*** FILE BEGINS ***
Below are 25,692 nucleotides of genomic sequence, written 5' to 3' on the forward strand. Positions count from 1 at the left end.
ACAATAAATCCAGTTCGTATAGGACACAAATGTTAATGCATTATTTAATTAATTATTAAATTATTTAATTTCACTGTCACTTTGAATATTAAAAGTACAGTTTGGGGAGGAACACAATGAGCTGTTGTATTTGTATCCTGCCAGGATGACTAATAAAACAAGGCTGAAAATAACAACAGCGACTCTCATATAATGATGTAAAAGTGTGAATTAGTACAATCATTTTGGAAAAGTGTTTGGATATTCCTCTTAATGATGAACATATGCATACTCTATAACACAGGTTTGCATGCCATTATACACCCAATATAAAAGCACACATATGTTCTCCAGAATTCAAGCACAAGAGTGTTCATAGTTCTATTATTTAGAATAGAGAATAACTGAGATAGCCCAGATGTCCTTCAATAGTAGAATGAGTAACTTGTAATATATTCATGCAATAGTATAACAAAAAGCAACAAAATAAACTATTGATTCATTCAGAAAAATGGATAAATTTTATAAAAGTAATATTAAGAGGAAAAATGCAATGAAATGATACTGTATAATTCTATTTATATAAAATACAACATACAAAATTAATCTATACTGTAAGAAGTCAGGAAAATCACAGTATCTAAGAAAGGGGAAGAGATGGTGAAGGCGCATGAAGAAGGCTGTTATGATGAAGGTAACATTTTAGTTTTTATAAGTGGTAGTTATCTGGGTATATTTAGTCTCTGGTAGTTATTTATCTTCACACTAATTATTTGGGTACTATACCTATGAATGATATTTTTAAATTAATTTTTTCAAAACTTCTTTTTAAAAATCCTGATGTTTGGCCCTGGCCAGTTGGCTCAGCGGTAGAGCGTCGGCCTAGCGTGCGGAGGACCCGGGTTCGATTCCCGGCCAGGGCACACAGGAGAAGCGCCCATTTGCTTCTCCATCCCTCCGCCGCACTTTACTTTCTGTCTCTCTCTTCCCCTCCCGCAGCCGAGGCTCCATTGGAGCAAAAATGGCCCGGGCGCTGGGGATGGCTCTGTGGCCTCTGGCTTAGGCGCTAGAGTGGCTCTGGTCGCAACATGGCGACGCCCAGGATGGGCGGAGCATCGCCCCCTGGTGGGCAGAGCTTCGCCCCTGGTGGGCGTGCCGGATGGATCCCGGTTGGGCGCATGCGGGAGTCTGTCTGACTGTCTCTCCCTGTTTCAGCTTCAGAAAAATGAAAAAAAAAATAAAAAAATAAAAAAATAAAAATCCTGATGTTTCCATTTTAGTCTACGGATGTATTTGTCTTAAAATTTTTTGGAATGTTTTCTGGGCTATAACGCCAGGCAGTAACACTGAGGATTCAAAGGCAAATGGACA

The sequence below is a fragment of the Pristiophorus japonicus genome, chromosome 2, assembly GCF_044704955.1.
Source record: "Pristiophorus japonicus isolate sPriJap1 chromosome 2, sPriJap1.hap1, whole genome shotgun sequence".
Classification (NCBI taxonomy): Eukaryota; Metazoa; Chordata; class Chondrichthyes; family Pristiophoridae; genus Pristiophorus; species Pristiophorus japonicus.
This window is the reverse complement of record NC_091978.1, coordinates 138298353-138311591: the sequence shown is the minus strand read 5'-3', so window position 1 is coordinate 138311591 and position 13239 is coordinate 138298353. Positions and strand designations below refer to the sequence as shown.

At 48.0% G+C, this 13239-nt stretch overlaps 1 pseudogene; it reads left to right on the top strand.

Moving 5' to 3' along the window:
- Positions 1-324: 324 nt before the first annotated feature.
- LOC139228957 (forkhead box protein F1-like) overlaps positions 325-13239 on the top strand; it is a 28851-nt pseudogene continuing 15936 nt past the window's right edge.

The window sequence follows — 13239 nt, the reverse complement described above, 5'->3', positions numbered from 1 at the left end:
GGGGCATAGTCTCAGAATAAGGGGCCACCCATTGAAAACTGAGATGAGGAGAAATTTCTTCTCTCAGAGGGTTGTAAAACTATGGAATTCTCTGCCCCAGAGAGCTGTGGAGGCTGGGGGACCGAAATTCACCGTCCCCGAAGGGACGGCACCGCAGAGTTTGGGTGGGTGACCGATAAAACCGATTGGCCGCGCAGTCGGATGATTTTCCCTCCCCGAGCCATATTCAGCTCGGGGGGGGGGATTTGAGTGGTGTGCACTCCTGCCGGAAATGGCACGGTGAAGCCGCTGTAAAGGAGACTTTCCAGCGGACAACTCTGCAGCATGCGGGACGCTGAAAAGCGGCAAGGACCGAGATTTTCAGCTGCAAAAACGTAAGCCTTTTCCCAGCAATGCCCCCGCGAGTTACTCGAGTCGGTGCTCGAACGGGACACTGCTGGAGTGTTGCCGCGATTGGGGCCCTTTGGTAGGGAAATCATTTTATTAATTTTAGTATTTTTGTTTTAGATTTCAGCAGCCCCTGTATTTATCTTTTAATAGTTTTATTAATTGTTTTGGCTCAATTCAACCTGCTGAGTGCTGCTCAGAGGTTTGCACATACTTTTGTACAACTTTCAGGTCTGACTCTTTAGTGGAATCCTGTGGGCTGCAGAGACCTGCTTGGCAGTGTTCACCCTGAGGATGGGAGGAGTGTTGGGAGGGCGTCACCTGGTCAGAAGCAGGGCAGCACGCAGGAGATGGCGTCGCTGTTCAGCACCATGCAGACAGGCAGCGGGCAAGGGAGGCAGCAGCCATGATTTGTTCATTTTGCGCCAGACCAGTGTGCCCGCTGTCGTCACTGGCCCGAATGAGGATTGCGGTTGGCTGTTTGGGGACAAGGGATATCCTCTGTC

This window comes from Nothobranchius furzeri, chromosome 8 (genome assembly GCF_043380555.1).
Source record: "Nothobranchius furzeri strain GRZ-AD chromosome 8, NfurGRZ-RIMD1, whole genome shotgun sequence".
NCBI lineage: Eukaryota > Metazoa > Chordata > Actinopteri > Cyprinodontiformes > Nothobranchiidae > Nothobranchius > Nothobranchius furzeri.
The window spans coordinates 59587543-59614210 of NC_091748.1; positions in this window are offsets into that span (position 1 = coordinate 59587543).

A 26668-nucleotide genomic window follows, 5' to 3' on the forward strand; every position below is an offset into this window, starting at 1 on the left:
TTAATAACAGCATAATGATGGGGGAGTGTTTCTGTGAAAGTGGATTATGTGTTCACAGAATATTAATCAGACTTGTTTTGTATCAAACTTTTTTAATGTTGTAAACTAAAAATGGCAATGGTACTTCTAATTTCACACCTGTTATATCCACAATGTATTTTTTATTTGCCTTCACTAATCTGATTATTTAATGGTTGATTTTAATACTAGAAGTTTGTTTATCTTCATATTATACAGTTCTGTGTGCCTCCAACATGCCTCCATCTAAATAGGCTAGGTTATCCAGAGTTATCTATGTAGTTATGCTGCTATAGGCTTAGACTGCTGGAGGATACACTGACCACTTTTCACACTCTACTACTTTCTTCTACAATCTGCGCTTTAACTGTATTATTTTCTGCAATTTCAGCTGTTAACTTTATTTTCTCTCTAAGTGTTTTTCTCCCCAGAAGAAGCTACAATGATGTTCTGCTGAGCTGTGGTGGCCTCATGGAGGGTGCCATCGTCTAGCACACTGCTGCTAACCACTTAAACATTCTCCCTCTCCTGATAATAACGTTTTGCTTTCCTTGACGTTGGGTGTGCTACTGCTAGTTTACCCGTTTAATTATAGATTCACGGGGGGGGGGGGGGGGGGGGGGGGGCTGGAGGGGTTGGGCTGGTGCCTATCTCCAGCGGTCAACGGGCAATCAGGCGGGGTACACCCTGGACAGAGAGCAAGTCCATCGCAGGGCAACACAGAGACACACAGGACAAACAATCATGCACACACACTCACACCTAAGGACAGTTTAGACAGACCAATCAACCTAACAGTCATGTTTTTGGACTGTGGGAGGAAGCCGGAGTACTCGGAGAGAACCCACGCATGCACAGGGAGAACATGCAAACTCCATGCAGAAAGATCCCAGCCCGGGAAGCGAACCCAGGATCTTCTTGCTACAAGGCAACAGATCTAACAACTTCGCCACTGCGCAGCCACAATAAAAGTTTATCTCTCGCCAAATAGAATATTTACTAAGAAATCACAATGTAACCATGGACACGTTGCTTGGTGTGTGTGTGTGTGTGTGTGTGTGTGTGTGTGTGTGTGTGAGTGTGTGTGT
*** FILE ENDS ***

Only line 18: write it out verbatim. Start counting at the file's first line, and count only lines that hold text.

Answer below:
TTAATAACAGCATAATGATGGGGGAGTGTTTCTGTGAAAGTGGATTATGTGTTCACAGAATATTAATCAGACTTGTTTTGTATCAAACTTTTTTAATGTTGTAAACTAAAAATGGCAATGGTACTTCTAATTTCACACCTGTTATATCCACAATGTATTTTTTATTTGCCTTCACTAATCTGATTATTTAATGGTTGATTTTAATACTAGAAGTTTGTTTATCTTCATATTATACAGTTCTGTGTGCCTCCAACATGCCTCCATCTAAATAGGCTAGGTTATCCAGAGTTATCTATGTAGTTATGCTGCTATAGGCTTAGACTGCTGGAGGATACACTGACCACTTTTCACACTCTACTACTTTCTTCTACAATCTGCGCTTTAACTGTATTATTTTCTGCAATTTCAGCTGTTAACTTTATTTTCTCTCTAAGTGTTTTTCTCCCCAGAAGAAGCTACAATGATGTTCTGCTGAGCTGTGGTGGCCTCATGGAGGGTGCCATCGTCTAGCACACTGCTGCTAACCACTTAAACATTCTCCCTCTCCTGATAATAACGTTTTGCTTTCCTTGACGTTGGGTGTGCTACTGCTAGTTTACCCGTTTAATTATAGATTCACGGGGGGGGGGGGGGGGGGGGGGGGGCTGGAGGGGTTGGGCTGGTGCCTATCTCCAGCGGTCAACGGGCAATCAGGCGGGGTACACCCTGGACAGAGAGCAAGTCCATCGCAGGGCAACACAGAGACACACAGGACAAACAATCATGCACACACACTCACACCTAAGGACAGTTTAGACAGACCAATCAACCTAACAGTCATGTTTTTGGACTGTGGGAGGAAGCCGGAGTACTCGGAGAGAACCCACGCATGCACAGGGAGAACATGCAAACTCCATGCAGAAAGATCCCAGCCCGGGAAGCGAACCCAGGATCTTCTTGCTACAAGGCAACAGATCTAACAACTTCGCCACTGCGCAGCCACAATAAAAGTTTATCTCTCGCCAAATAGAATATTTACTAAGAAATCACAATGTAACCATGGACACGTTGCTTGGTGTGTGTGTGTGTGTGTGTGTGTGTGTGTGTGTGTGTGTGAGTGTGTGTGT